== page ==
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Tax cuts coming for N.S. businesses

N.S. premier indicated reductions in corporate and small business taxes
There was some good news for Nova Scotia businesses as the Premier indicated reductions in the noted taxes will be made as part of the upcoming budget. Jeremy Keefe has more.

Businesses in Nova Scotia will soon pay less tax as the premier revealed the provincial government’s plans to reduce the corporate and small business tax rates.

At the State of the Province Address hosted by the Halifax Chamber of Commerce, Premier Stephen McNeil shifted away from a question about whether or not the province would lower personal income taxes by highlighting their plans to support businesses.

“We will make some tax changes but they will not be on the personal income side,” he explained to the crowd of several hundred people.

“We know that our corporate tax is the highest in Canada,” McNeil continued when pressed by the moderator, chamber president and CEO Patrick Sullivan. “We will be cutting the corporate tax by two per cent to take us to 14 per cent.”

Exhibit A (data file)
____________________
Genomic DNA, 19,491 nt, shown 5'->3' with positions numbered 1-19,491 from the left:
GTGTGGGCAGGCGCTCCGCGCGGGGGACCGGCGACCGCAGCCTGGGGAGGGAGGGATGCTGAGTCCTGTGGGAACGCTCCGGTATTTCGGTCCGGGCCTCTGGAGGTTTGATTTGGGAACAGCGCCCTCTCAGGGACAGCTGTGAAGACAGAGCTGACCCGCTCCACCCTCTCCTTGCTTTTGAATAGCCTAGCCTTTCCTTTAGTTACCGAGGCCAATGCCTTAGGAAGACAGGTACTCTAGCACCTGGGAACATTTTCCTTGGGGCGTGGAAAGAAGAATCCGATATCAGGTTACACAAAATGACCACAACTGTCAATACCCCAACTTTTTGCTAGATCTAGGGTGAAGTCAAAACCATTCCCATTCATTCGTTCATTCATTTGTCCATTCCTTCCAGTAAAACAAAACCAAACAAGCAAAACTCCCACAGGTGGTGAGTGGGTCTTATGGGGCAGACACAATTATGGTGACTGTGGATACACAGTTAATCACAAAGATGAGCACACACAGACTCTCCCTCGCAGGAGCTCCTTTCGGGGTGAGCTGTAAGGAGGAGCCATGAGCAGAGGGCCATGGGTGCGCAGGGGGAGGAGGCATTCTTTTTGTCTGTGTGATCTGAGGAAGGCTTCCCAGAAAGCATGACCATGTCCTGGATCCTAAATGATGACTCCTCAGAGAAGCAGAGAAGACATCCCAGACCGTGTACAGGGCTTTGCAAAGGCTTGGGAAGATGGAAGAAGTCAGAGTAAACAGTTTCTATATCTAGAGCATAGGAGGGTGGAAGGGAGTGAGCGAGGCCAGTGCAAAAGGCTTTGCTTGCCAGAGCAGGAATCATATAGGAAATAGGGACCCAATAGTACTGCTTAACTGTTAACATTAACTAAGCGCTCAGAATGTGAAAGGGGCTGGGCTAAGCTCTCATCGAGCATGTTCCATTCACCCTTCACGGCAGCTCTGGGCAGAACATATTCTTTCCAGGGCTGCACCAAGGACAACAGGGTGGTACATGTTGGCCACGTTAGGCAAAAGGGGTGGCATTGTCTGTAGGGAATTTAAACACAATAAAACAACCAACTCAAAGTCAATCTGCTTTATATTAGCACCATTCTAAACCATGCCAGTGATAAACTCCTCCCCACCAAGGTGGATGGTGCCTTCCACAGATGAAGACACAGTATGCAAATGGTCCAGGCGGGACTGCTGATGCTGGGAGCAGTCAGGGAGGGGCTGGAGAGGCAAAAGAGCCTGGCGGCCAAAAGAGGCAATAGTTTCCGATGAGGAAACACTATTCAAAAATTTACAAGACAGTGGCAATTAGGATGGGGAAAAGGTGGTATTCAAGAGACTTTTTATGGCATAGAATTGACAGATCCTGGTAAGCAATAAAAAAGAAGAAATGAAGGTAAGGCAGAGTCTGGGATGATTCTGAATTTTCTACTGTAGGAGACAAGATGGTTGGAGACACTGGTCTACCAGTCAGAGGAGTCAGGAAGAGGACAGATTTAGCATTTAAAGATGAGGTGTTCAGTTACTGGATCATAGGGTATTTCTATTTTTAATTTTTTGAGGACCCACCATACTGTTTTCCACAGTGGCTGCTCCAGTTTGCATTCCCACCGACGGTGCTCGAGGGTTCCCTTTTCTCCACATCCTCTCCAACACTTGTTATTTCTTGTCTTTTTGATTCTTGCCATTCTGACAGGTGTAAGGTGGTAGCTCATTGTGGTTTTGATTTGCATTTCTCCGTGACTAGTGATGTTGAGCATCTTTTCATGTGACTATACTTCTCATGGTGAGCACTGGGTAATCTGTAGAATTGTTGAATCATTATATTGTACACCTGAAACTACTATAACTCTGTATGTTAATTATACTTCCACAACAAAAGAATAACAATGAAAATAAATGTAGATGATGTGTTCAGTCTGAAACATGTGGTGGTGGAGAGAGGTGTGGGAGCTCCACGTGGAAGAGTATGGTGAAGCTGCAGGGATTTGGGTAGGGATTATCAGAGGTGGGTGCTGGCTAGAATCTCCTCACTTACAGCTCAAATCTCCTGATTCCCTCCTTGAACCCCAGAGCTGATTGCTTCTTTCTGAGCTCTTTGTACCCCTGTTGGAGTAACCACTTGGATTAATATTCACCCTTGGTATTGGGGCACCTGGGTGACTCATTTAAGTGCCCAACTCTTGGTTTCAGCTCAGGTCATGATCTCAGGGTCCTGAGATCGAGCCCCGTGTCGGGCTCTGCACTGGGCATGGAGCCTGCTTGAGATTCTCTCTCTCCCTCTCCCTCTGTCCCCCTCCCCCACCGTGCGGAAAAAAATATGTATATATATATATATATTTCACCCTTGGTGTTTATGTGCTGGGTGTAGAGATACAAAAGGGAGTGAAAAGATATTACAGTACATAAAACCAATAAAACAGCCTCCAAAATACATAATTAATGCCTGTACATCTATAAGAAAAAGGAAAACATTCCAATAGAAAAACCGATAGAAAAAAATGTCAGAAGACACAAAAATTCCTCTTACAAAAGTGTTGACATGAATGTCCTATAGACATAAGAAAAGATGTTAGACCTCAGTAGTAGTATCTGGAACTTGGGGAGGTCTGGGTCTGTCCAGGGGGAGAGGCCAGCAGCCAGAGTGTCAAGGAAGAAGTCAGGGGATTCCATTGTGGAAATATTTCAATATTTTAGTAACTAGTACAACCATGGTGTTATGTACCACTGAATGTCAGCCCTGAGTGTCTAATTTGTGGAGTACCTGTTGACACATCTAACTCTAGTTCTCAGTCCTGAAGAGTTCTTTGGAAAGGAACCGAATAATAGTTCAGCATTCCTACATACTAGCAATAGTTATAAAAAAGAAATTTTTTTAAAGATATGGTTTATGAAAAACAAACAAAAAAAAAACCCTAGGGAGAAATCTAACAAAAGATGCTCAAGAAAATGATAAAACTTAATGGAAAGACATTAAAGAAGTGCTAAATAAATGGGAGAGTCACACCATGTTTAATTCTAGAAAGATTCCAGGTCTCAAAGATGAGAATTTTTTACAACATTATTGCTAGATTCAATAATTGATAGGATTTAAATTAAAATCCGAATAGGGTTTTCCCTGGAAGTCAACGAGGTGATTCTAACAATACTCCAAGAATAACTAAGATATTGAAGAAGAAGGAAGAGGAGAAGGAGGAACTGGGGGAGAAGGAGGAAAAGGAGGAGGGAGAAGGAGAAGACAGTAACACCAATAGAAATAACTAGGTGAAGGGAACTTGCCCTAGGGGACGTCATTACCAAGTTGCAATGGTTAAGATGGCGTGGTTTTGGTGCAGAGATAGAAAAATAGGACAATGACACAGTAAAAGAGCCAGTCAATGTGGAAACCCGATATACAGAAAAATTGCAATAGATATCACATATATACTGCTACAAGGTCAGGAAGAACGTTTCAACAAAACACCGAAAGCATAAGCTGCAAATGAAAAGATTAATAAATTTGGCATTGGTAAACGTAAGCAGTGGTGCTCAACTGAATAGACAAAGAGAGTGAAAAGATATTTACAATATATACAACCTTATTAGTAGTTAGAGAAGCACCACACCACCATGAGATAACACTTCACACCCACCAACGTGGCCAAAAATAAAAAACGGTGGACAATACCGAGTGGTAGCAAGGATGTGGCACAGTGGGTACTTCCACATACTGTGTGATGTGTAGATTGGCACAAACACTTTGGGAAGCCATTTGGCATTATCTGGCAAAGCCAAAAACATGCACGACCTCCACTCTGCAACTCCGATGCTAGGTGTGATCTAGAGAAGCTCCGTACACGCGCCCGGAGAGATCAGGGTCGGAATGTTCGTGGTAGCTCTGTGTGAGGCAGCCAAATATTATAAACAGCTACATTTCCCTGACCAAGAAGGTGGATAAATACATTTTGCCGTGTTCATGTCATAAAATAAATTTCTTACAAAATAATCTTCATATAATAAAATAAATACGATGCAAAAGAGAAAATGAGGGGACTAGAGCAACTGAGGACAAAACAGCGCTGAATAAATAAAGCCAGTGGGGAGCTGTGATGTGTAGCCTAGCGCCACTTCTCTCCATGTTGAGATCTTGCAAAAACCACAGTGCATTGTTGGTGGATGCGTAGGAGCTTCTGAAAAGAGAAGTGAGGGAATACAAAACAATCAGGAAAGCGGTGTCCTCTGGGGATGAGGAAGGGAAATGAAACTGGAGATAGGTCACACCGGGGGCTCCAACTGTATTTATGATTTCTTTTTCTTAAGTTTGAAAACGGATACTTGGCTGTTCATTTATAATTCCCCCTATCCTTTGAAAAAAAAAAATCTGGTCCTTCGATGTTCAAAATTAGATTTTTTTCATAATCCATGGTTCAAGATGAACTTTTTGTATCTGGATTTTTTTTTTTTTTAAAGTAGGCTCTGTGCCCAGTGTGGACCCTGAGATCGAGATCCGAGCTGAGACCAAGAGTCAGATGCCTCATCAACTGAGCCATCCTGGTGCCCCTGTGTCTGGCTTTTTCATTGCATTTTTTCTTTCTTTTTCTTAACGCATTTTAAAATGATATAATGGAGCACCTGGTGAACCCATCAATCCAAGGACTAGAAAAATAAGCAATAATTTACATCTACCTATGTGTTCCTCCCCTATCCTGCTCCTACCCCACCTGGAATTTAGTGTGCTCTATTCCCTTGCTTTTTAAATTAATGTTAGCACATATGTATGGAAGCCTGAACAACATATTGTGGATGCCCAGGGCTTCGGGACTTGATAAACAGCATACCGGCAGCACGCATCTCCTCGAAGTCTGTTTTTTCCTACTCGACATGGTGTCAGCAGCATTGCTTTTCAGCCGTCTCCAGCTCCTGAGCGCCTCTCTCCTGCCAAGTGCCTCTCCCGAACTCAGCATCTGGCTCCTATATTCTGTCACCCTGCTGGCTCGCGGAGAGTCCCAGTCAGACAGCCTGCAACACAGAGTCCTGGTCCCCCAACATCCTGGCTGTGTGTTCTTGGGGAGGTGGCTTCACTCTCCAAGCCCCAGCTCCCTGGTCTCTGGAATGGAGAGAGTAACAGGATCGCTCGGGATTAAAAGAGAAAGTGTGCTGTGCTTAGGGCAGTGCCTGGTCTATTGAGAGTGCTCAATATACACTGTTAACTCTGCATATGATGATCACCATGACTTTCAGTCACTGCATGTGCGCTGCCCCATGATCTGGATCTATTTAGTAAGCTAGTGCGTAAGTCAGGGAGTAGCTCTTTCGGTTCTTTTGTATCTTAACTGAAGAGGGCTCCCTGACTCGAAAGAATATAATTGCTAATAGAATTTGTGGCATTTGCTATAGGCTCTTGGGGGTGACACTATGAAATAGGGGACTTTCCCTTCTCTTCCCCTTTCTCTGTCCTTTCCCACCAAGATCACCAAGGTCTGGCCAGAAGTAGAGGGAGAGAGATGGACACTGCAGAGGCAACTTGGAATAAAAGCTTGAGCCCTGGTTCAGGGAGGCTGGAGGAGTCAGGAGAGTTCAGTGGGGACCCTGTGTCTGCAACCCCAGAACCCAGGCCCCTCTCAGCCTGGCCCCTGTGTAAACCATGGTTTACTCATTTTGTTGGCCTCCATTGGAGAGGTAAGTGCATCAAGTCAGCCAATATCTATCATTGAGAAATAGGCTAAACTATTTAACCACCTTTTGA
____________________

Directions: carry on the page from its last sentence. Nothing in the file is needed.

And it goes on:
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The small business tax rate will be reduced from three per cent to two and a half, making them the lowest rates in Atlantic Canada.

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The moves, McNeil says, are designed to support existing businesses and attract new companies as well.

“We’ve seen tremendous growth in our economy and this is about how do we continue to keep the momentum of our economy going,” he explained.

“This is something the chamber’s requested for many years,” said Sullivan.

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“There are investments that businesses make every year, there are investments they need to make every few years and they’re always looking for money,” Sullivan explained. “So I think this is a real opportunity for them to use some of their own money to invest in their businesses.”

READ MORE: N.S. Premier Stephen McNeil not planning for an election in 2020

NDP Leader Gary Burrill was critical of the plans which are said to take up $80 million of the upcoming budget, citing child poverty, low housing availability, rising tuition costs and a lack of nursing home beds as challenges the government should prioritize ahead of business tax breaks.

“These are problems that could be solved with investments,” Burrill said. “We would like to see the money that might be foregone in a corporate tax reduction directed in those ways.”

The changes will come into effect on April 1.

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